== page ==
The recreational drugs that were most frequently used for CE were cannabis and alcohol, and the use of illegal amphetamines, cocaine, and MDMA was rarely reported (Table 2). Cannabis products most often met the students’ expectations regarding their effects (n = 42, 82.4%), and 36 students (70.6%) who used cannabis for CE reported that they would consider future use in similar situations.
The most frequently used soft enhancers for CE were coffee and energy drinks (Table 2). The use of caffeine tablets for CE was not prevalent. However, caffeine tablet users (n = 28) were the most satisfied regarding its effects (n = 15, 53.6%), and 13 of those students (46.4%) considered using them repeatedly.
Among students who had ever used at least one substance for CE (n = 621), the most commonly reported motives for CE were to stay awake (n = 613, 98.7%) and improve concentration (n = 595, 95.8%). Sixty students (9.7%) who used substances for CE reported such use mainly during exams, 95 (15.3%) reported use most commonly while preparing for exams, and 225 (36.2%) reported use in stressful situations.
Students’ experiences with substance use for CE according to school type are shown in Table 3. Upper secondary school students reported lower CE with prescription drugs and/or recreational drugs compared with bridge year and vocational school students (Table 3).
No significant differences were found between males and females in CE when considering all of the substances together (males: n = 268, 51.6%; females: n = 353, 56.9%) or when considering prescription drugs only (males: n = 50, 9.6%; females: n = 55, 8.9%). However, more male students (n = 45, 8.7%) reported having used recreational drugs (including alcohol) for CE compared with females (n = 26, 4.2%; χ2 = 9.69, p < 0.01). More female students (n = 335, 54.0%) reported having used soft enhancers for CE compared with males (n = 249, 48.0%; χ2 = 4.15, p < 0.05).
Attitudes toward cognitive enhancement
Of the total sample, 318 students (27.9%) indicated that they agreed with the use of prescription and/or recreational drugs for CE. More students who used substances for CE (n = 197, 31.7%) agreed with the use of substances for CE compared with non-users (n = 121, 23.4%; χ2 = 10.52, p < 0.01). Five hundred thirteen students (45.0%) noted that they see no justifiable reasons for CE in schools, whereas 271 (23.8%) reported that CE was acceptable in schools if it was based on a physicians’ advice or in the context of a psychiatric disorder (n = 255, 22.4%).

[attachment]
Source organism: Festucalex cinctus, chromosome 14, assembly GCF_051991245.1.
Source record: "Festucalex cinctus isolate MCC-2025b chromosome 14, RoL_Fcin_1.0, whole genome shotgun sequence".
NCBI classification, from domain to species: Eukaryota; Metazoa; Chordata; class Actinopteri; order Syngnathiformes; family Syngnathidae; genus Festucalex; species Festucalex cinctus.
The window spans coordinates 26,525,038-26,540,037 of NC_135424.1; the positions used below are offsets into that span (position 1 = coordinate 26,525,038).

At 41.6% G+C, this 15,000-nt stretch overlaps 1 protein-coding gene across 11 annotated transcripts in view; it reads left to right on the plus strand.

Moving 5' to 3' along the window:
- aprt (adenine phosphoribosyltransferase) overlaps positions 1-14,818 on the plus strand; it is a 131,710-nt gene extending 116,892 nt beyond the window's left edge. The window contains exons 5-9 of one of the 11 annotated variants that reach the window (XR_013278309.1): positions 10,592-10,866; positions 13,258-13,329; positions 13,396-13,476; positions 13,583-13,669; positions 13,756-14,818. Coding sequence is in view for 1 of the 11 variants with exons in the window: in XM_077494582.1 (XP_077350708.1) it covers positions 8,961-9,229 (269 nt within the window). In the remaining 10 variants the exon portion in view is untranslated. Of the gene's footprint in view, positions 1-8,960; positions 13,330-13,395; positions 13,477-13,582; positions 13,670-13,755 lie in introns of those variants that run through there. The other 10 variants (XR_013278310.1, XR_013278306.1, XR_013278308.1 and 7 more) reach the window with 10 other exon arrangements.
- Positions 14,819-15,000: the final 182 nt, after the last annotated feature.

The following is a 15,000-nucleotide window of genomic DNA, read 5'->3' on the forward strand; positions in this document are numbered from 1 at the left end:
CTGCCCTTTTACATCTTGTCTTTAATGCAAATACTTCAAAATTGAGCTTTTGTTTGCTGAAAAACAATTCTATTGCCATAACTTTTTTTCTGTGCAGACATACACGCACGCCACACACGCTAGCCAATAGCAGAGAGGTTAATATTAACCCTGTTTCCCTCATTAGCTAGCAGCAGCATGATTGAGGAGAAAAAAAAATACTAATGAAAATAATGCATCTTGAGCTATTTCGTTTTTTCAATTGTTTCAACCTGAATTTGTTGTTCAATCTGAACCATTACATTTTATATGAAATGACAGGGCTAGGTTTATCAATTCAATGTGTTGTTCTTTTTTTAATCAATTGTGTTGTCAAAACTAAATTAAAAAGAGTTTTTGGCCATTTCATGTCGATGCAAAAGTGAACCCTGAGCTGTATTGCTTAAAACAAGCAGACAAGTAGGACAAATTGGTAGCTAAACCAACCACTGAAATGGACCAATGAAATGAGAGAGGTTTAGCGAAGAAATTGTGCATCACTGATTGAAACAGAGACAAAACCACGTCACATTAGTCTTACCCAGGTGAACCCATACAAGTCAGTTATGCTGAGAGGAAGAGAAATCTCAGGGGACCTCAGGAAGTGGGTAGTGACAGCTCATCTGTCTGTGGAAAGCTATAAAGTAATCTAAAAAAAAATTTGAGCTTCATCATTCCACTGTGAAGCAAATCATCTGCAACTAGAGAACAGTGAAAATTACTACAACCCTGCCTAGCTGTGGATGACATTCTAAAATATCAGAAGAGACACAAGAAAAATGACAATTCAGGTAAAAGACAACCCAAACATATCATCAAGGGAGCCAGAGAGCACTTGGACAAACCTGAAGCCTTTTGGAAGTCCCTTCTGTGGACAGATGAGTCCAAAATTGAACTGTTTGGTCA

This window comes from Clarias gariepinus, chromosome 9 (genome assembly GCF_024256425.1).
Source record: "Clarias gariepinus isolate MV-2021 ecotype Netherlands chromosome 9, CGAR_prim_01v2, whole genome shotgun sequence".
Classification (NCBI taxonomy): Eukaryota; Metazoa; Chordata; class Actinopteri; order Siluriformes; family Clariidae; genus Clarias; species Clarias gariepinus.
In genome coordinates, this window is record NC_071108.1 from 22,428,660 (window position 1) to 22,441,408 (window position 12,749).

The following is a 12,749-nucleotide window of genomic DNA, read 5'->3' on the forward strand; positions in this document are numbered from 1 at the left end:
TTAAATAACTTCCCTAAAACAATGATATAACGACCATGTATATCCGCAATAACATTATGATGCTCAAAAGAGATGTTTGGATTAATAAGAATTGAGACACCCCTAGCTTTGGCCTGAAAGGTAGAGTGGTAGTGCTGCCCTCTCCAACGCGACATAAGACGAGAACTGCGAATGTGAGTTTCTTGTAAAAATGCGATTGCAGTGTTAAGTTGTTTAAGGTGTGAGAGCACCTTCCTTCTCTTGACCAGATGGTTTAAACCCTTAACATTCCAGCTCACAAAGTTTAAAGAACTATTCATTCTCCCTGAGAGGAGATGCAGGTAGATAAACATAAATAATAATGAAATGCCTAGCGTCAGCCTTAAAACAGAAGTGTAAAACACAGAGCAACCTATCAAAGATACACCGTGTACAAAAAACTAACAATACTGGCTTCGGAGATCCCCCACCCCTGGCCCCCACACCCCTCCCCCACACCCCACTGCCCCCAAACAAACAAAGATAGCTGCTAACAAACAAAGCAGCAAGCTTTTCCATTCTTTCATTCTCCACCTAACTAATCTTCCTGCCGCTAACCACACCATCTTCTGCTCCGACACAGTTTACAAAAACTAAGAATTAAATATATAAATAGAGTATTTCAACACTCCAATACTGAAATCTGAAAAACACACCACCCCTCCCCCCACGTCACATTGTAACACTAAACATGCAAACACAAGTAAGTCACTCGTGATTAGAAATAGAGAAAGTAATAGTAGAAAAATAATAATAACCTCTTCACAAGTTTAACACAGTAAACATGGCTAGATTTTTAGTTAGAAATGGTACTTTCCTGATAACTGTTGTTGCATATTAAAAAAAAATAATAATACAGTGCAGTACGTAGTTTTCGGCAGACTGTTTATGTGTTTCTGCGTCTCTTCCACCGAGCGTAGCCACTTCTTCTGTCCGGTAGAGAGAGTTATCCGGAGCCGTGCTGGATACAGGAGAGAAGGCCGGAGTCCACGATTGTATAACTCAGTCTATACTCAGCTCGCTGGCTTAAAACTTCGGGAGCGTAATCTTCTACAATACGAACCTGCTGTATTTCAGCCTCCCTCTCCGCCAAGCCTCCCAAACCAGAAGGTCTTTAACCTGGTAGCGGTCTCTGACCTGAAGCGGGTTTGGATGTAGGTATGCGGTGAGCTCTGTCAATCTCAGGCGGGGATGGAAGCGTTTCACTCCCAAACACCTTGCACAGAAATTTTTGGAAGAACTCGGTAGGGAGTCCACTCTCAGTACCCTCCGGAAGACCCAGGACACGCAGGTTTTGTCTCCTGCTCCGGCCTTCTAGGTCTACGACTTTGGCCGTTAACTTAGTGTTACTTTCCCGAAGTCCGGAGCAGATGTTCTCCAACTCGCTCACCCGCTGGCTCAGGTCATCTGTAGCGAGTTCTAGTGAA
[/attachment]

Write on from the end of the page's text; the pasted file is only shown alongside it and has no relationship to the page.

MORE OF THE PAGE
Stress and performance pressure
Students who perceived more performance pressure at school (score: 3–4, n = 579) were more likely to have used at least one substance for CE (n = 337, 58.2%) compared with students who perceived no or only minimal performance pressure at school (score: 1–2, n = 560, of which 281 [50.2%] used substances for CE; χ2 = 7.39, p < 0.01). Students who had used a substance at least once for CE perceived more performance pressure with regard to school, apprenticeship, family, and friends/partners but not leisure compared with non-users (Table 4). Furthermore, students who felt stressed at school during the last 12 months (score: > 3, n = 532) were more likely to have used a substance for CE (n = 328, 61.7%) compared with students who felt no or minimal stress (score: < 3, n = 243, of which 108 [44.4%] used substances for CE; χ2 = 20.12, p < 0.001). Students who used substances for CE perceived more stress during the last 12 months with regard to school, apprenticeship, leisure, family, and friends/partners compared with non-users (Table 4). Students who used substances for CE had slightly higher scores on the PSS (mean ± SD: 7.6 ± 2.7) compared with non-users (mean ± SD: 7.0 ± 2.9; Z = 3.34, p < 0.001). Frequently reported reasons for stress with regard to school included exams (n = 791, 69.4%), performance requirements (n = 501, 44.0%), and essays/presentations (n = 394, 34.6%). Students who had used a substance at least once for CE felt slightly less satisfied with their current life situation compared with non-users (Z = 2.33, p < 0.05). Students who used substances for CE and non-users did not differ in the degree to which they considered good performance was important in school (Table 4).
Two hundred six students (18.0%) had or have had a diagnosis of a psychiatric disorder. Eighty students (7.0%) reported being diagnosed with depression, 78 (6.8%) reported being diagnosed with attention-deficit disorder (ADD) and/or attention-deficit/hyperactivity disorder (ADHD), 34 (3.0%) reported being diagnosed with an anxiety disorder, 21 (1.8%) reported being diagnosed with a personality disorder, 13 (1.1%) reported being diagnosed with posttraumatic stress disorder, 13 (1.1%) reported being diagnosed with addiction, 11 (1%) reported being diagnosed with obsessive-compulsive disorder, and 35 (3.1%) reported being diagnosed with other psychiatric disorders. Among the participants with a psychiatric disorder (n = 206), 139 (67.5%) used substances for CE. Among the participants without a psychiatric disorder (n = 933), CE was reported by 479 (51.3%; χ2 = 17.70, p < 0.001). Fifty-four participants (69.2%) with ADD/ADHD (n = 78) used substances for CE, and 564 participants (53.2%) without ADD/ADHD (n = 1,061) used substances for CE (χ2 = 7.56, p < 0.01).